Cloudtail India, one of the largest sellers on Amazon India’s e-commerce platform, will shut down operations from May 2022. Cloudtail is a joint venture between Amazon and the N.R. Narayana Murthy-owned Catamaran Ventures, and the two companies announced on August 9 that they would not renew the seven year old partnership.
This is a significant development because Cloudtail has been a top Amazon seller in India for a long time, attracting significant ire from trade unions and other smaller sellers on the platform who have accused Amazon of giving preferential treatment to its own venture.
Cloudtail India had closed FY20 with a topline of Rs 11,413 crores, and a profit of Rs 68 crores. It is anyone’s guess where that would have placed it, had it considered an IPO in the current market. Experts we spoke to hazarded a valuation range of $8-11 billion for the firm, conservatively.
While Amazon has not mentioned any specific reasons behind shutting down Cloudtail from next year, it comes at a critical time; just hours after the Supreme Court rejected petitions filed by Amazon and Flipkart which sought a stay on an antitrust probe by India’s competition watchdog.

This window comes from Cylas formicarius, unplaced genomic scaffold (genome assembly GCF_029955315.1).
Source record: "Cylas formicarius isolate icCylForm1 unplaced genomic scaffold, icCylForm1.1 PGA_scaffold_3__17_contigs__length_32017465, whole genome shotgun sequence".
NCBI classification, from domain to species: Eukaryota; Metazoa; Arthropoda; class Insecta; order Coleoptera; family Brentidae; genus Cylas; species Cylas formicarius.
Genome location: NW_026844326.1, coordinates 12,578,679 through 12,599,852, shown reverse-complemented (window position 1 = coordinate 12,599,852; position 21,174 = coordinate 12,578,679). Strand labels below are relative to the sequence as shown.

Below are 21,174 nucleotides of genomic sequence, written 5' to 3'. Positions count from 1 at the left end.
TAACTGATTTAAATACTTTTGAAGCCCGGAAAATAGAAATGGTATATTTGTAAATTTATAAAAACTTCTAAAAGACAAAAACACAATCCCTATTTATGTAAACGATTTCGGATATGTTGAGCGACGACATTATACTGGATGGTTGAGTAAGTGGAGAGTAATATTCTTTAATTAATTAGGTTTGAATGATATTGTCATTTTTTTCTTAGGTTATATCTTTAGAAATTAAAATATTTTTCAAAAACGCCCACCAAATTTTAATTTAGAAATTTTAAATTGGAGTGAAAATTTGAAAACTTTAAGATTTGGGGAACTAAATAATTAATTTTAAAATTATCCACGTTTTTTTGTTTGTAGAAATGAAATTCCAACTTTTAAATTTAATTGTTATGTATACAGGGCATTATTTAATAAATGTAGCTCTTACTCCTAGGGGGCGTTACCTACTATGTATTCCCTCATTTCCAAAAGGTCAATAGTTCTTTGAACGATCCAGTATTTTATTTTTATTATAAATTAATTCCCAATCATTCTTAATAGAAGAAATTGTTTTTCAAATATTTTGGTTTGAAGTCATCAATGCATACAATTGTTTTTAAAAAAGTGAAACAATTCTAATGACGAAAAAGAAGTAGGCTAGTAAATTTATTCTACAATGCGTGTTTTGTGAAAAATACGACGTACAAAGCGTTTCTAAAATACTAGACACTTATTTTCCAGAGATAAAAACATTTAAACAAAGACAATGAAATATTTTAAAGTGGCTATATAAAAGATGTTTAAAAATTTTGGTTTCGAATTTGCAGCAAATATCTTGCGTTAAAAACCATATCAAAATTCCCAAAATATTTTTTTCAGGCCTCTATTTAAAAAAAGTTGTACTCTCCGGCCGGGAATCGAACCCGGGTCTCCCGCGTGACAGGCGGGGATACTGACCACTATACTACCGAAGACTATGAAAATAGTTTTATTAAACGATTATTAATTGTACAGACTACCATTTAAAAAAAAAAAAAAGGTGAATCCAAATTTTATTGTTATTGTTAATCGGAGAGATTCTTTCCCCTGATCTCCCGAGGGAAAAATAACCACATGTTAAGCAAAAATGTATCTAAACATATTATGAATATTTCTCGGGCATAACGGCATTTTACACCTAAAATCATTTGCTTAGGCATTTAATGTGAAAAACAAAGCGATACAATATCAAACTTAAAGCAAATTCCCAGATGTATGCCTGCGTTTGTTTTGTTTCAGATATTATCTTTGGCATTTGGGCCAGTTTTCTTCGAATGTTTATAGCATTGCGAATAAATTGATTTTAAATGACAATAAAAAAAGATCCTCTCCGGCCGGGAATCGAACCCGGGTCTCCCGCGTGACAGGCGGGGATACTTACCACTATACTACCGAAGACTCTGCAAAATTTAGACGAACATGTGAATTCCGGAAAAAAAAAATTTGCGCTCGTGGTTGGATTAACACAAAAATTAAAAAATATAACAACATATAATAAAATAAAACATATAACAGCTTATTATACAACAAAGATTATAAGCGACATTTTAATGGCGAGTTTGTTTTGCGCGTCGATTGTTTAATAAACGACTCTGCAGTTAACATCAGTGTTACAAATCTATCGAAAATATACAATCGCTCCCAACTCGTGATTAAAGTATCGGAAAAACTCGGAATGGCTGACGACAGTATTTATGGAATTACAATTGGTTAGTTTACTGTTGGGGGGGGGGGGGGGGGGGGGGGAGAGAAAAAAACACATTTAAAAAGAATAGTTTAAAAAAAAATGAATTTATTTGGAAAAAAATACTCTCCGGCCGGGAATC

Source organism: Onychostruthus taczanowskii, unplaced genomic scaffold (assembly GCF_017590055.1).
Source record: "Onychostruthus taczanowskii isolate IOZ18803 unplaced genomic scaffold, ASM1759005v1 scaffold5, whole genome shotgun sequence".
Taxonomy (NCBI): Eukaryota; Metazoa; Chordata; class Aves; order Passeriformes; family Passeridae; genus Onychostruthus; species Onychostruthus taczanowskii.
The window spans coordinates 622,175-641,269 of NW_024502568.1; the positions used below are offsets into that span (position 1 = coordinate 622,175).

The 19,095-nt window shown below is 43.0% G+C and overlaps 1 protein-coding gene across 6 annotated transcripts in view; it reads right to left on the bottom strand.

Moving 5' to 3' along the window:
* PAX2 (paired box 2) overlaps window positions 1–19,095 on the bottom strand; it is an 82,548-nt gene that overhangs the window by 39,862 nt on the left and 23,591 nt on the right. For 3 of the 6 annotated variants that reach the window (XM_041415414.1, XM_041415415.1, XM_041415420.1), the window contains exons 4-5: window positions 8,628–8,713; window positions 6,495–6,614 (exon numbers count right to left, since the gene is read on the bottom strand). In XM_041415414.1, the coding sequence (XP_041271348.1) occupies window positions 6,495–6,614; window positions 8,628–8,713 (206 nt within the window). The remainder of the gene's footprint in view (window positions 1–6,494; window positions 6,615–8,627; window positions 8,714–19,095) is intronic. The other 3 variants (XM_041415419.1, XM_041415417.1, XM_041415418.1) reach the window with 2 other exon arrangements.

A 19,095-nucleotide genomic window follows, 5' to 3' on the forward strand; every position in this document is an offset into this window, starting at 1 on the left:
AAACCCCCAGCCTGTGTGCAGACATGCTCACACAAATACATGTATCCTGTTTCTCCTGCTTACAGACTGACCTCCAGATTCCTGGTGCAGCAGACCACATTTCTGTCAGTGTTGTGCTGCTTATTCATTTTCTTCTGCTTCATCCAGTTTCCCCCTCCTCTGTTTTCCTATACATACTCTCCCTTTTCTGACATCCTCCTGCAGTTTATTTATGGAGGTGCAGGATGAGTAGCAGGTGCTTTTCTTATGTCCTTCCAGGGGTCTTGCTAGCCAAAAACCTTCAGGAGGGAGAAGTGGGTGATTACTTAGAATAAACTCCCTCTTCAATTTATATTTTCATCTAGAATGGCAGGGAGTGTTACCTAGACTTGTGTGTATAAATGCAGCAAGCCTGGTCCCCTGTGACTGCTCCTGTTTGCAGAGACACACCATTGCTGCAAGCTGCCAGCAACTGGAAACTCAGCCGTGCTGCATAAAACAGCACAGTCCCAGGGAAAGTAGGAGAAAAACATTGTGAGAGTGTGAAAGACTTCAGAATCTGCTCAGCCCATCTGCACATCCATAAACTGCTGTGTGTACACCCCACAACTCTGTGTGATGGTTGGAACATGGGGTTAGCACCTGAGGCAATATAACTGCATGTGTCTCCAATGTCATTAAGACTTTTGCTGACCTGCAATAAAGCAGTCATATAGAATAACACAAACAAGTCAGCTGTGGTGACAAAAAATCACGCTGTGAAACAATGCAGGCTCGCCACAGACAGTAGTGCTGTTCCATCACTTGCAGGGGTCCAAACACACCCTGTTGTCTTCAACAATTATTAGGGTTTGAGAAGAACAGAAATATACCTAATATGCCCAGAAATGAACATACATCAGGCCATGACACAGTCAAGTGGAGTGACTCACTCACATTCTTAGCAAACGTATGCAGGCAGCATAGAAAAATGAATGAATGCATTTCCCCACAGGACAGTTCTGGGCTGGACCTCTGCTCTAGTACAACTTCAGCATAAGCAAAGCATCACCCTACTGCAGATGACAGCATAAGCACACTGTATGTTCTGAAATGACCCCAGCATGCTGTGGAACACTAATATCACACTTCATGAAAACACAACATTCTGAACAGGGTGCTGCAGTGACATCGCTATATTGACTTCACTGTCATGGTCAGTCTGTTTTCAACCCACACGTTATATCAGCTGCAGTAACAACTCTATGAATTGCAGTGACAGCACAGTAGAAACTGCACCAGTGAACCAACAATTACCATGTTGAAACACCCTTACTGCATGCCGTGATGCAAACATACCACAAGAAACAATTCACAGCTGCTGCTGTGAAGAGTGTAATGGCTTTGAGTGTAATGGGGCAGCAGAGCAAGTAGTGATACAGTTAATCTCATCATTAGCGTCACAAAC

We have reached out to Amazon for more details and will update the story in case the company responds.
The Competition Commission of India or CCI’s probe into the two companies dates back to 2019 following a complaint filed by the Delhi Vyapar Mahasangh, a group of MSME (Micro, Small and Medium Enterprises) smartphone traders. Interestingly, Catamaran ventures, despite owning 76% in Cloudtail, does not list it in its portfolio of firms on its website.
DVM had accused Amazon and Flipkart of giving preferential treatment to certain preferred sellers due to the nature of its ownership arrangements with them.
However, on Monday the apex court quashed any hopes that Amazon and Flipkart may have had of stopping the antitrust investigation, when it allowed it to go on.
New draft e-commerce consumer protection rules also prohibit parties and associated enterprises related to e-commerce companies from being listed as sellers on their platform.
It is also worth remembering that India’s foreign investment rules in e-commerce prohibit a foreign company running an e-commerce marketplace from owning a stake in any of the sellers on their platform. These entities can also not exercise control over these sellers’ inventory.
When these rules were implemented in 2018, Amazon had suspended operations of Cloudtail for a week and after some restructuring, reduced its stake in the seller to 24% from an earlier 49%.